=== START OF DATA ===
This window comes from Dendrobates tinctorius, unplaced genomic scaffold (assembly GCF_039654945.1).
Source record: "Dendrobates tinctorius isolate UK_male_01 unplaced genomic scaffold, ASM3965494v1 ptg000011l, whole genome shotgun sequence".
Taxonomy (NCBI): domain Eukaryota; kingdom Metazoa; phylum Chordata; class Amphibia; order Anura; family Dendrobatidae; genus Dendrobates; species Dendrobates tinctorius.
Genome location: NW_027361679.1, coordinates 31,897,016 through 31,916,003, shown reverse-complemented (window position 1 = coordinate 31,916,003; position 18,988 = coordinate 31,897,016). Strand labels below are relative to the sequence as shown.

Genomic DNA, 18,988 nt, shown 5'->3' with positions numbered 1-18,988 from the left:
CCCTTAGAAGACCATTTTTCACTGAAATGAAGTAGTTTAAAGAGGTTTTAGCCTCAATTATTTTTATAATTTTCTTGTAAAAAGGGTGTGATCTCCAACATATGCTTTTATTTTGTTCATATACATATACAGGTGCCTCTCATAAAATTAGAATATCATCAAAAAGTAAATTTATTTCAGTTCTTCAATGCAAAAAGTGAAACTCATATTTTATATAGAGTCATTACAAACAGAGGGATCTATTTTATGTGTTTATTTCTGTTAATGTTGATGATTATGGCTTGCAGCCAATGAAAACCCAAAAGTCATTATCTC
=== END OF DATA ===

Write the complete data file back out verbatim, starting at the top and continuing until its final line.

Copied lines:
This window comes from Dendrobates tinctorius, unplaced genomic scaffold (assembly GCF_039654945.1).
Source record: "Dendrobates tinctorius isolate UK_male_01 unplaced genomic scaffold, ASM3965494v1 ptg000011l, whole genome shotgun sequence".
Taxonomy (NCBI): domain Eukaryota; kingdom Metazoa; phylum Chordata; class Amphibia; order Anura; family Dendrobatidae; genus Dendrobates; species Dendrobates tinctorius.
Genome location: NW_027361679.1, coordinates 31,897,016 through 31,916,003, shown reverse-complemented (window position 1 = coordinate 31,916,003; position 18,988 = coordinate 31,897,016). Strand labels below are relative to the sequence as shown.

Genomic DNA, 18,988 nt, shown 5'->3' with positions numbered 1-18,988 from the left:
CCCTTAGAAGACCATTTTTCACTGAAATGAAGTAGTTTAAAGAGGTTTTAGCCTCAATTATTTTTATAATTTTCTTGTAAAAAGGGTGTGATCTCCAACATATGCTTTTATTTTGTTCATATACATATACAGGTGCCTCTCATAAAATTAGAATATCATCAAAAAGTAAATTTATTTCAGTTCTTCAATGCAAAAAGTGAAACTCATATTTTATATAGAGTCATTACAAACAGAGGGATCTATTTTATGTGTTTATTTCTGTTAATGTTGATGATTATGGCTTGCAGCCAATGAAAACCCAAAAGTCATTATCTC